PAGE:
Media feeding frenzy erupts with Manafort, Gates indictments

 

The media is engaging in a feeding frenzy with the allegations against Paul Manafort and Rick Gates. (Screen capture, YouTube, CNN)

With Monday’s charges announced against former Trump campaign manager Paul Manafort and his associate Rick Gates, a media feeding frenzy has erupted as virtually every story either leading with, or quickly reminding people of the link between Manafort and President Donald Trump.

Meanwhile, last week’s reminder from the New York Post about Hillary Rodham Clinton’s campaign and the Democratic National Committee’s involvement in funding research for the now-infamous Trump Dossier has quickly disappeared from the headlines.

However, Politico did report that Tony Podesta, described as founder of the Podesta Group and a “Democratic power lobbyist,” did step down from the firm “after coming under investigation by special counsel Robert Mueller.” It was not until near the end of the story that Politico noted that Tony Podesta’s brother, John, was Clinton’s campaign manager.

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Manafort and Gates surrendered Monday to federal authorities in Washington, D.C. as the indictment was made public. Fox News reports tried to keep things in perspective, but competing media are all over the story as if to taint the White House with whatever can be attached to Manafort.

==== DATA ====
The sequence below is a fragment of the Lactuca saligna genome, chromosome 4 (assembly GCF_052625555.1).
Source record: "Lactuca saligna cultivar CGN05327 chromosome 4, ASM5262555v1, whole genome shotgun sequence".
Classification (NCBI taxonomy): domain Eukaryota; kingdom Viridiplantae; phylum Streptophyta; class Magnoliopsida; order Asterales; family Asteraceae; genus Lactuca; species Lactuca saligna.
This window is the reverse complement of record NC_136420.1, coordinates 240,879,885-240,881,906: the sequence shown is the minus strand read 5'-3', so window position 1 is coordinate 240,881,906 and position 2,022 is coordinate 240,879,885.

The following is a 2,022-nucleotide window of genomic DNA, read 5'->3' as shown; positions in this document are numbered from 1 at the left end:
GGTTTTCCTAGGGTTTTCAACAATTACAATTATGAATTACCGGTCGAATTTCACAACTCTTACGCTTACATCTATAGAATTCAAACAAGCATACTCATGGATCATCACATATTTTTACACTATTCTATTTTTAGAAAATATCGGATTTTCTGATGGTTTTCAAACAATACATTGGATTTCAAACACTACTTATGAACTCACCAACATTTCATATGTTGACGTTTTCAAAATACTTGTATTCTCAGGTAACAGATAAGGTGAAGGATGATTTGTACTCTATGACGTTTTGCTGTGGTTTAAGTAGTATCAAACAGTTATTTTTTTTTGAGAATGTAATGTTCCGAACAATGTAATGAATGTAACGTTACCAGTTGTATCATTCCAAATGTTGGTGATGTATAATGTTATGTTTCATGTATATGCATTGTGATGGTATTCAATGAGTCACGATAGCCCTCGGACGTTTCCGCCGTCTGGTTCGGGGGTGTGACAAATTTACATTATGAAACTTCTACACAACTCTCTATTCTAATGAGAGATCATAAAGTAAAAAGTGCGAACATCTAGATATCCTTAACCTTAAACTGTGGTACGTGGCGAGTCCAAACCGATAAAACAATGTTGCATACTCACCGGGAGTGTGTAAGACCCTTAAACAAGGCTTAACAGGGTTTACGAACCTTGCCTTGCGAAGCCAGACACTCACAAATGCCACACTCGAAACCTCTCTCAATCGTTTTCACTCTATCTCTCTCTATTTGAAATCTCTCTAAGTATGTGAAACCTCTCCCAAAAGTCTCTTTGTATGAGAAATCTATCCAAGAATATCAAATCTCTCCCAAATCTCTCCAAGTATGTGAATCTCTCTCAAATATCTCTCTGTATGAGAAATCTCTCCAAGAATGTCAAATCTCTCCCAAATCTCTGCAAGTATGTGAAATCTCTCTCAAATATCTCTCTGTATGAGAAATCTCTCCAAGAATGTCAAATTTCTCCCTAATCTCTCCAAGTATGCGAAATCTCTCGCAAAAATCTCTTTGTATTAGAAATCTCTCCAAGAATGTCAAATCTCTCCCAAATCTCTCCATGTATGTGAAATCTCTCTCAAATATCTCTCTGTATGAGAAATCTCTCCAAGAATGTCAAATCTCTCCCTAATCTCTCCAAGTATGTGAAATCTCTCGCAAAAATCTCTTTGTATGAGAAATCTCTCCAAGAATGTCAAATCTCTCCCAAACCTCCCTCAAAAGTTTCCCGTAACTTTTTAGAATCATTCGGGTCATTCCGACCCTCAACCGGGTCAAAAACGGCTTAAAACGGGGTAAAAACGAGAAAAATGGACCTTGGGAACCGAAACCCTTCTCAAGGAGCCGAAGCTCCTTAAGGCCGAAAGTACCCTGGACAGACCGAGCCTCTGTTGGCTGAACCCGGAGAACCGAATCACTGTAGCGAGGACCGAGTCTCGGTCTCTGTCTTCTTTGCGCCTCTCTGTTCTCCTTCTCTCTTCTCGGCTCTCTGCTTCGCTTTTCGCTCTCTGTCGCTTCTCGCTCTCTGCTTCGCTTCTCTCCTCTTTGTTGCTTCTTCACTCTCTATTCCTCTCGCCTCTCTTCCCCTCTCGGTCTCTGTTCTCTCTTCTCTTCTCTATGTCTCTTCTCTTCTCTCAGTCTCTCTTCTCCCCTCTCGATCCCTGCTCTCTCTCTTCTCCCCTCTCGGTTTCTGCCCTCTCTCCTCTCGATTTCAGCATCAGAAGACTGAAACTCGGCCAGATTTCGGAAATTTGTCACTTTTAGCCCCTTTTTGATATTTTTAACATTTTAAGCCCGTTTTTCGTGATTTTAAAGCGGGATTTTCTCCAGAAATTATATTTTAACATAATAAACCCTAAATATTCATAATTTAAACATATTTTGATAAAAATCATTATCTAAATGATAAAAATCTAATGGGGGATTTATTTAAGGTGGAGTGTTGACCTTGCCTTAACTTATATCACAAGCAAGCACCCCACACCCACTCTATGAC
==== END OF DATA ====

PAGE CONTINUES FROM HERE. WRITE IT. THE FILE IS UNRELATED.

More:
Add to this the revelation that George Papadoupolous, a former Trump campaign foreign policy adviser, pleaded guilty to lying to federal authorities about Russian connections.

President Trump went on Twitter Monday morning to declare these allegations come from time period before Manafort worked on the campaign. The president also again insisted that “there is no collusion.”

The BBC reported that charges against Manafort and Gates “do not relate to Mr Trump’s campaign but to the alleged concealment of payments from the pair’s Ukrainian business dealings up to 2016.”

The allegations include money laundering, conspiracy and tax fraud, and the Associated Press reported that Manafort and Gates could face decades in prison if convicted.

On the other hand, reporting about Podesta seemed almost sympathetic. Politico noted that the Podesta Group “has struggled in the wake of the Mueller investigation. More than a dozen of its lobbying clients have cut ties with the firm this year, according to lobbying filings. Revenues have also declined: The firm brought in an estimated $4.8 million in the third quarter of 2017, down from $5.2 million in the second quarter of 2017 and from $6.1 million in the third quarter of 2016.”

Fox News senior legal analyst Andrew Napolitano said Monday that “the government has amassed a very sophisticated legal case against” Manafort. Napolitano reminded the audience quickly that the charges are allegations only. Nothing has been proven in court.

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